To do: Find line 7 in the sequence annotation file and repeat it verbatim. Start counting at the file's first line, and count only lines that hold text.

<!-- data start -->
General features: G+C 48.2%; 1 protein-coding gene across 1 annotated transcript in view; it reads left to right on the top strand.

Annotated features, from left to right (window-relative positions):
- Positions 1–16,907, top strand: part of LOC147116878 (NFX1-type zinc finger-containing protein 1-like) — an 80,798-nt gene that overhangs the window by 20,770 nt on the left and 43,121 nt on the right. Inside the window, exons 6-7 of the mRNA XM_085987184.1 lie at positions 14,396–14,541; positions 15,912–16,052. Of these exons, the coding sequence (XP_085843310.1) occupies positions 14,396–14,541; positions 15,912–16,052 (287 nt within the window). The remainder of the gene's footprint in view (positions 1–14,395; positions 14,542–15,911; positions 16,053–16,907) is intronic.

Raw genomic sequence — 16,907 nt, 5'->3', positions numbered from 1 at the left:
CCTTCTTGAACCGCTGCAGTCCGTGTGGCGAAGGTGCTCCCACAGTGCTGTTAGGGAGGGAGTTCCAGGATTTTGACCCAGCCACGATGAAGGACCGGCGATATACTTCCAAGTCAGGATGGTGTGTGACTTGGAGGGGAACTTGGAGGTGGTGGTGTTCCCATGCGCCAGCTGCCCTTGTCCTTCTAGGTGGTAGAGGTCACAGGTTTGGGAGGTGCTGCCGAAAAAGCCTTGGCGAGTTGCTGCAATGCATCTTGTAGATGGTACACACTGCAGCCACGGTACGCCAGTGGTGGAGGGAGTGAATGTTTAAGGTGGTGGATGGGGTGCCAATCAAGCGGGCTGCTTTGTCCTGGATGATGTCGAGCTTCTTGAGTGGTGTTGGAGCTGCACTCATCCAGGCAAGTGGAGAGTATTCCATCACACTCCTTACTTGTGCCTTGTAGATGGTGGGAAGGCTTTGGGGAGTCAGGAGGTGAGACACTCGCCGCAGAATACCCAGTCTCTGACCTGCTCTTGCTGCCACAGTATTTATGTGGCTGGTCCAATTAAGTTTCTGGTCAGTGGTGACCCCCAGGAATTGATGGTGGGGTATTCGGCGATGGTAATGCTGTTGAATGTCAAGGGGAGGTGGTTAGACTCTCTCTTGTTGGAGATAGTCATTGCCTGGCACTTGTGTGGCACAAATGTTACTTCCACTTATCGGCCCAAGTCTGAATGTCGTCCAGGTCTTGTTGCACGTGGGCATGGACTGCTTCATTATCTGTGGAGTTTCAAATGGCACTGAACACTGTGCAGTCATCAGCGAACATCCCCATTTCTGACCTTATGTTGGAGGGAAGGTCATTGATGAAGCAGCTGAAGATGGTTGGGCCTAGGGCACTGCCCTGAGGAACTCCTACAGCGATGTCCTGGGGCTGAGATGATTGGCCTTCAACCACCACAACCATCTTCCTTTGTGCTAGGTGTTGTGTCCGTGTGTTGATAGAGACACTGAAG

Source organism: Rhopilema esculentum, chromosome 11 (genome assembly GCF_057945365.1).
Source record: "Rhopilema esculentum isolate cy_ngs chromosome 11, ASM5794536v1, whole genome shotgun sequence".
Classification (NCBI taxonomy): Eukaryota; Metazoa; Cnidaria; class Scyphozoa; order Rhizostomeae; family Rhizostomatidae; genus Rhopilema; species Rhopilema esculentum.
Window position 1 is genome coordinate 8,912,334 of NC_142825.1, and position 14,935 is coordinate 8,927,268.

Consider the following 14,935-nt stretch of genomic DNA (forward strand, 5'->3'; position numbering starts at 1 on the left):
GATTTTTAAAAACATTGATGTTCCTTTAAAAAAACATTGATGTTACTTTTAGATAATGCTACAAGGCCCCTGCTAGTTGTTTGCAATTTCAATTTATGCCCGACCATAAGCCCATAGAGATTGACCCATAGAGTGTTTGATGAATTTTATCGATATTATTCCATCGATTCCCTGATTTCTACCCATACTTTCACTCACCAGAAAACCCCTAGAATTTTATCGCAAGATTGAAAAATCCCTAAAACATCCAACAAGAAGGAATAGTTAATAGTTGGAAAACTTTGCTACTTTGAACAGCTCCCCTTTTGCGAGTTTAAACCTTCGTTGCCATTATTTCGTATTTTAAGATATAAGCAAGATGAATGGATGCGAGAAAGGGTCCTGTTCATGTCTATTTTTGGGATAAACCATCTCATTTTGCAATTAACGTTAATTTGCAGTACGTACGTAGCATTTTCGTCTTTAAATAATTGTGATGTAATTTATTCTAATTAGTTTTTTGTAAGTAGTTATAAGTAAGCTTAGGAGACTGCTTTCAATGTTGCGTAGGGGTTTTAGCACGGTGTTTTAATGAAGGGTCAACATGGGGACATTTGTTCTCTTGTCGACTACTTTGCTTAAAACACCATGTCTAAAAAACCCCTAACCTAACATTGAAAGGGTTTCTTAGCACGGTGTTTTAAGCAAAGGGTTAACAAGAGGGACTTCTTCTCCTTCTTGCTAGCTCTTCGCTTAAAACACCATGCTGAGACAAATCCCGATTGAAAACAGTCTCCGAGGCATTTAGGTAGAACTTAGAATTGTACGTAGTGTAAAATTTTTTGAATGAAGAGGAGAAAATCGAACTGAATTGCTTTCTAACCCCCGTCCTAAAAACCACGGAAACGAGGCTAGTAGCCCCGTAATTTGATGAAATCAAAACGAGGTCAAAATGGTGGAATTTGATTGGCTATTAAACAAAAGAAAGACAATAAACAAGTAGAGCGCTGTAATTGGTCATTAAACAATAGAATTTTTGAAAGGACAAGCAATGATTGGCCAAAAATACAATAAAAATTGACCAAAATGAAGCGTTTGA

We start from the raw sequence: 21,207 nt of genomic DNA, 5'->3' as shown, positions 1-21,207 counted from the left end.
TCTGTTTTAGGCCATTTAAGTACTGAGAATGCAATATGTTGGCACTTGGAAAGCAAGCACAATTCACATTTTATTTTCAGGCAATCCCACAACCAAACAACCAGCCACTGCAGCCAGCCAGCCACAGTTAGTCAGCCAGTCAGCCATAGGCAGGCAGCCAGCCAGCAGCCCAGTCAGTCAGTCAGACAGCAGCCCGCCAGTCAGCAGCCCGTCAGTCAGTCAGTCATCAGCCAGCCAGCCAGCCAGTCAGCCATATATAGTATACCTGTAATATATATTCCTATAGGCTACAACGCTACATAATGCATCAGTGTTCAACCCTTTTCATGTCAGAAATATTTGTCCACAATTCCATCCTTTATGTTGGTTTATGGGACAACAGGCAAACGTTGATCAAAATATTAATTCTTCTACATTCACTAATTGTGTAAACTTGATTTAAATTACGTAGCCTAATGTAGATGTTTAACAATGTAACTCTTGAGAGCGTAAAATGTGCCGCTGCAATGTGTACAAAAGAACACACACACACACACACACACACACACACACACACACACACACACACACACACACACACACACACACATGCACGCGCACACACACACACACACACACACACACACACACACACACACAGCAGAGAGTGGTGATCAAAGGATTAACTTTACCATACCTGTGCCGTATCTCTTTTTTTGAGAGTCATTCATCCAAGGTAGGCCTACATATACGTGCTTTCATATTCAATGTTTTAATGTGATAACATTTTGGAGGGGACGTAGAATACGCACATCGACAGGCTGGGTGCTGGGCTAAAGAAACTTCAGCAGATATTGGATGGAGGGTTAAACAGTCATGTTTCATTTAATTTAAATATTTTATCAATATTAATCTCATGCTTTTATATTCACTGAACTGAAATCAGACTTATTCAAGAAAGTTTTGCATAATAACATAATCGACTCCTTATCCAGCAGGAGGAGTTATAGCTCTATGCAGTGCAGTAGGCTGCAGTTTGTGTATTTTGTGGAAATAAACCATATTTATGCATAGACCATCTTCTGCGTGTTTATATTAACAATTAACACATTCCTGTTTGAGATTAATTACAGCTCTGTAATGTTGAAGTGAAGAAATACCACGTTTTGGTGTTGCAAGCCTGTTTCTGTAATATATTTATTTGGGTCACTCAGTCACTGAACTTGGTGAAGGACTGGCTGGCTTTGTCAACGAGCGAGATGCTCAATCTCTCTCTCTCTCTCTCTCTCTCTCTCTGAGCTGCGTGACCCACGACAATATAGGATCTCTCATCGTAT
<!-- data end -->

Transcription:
Source record: "Rhopilema esculentum isolate cy_ngs chromosome 11, ASM5794536v1, whole genome shotgun sequence".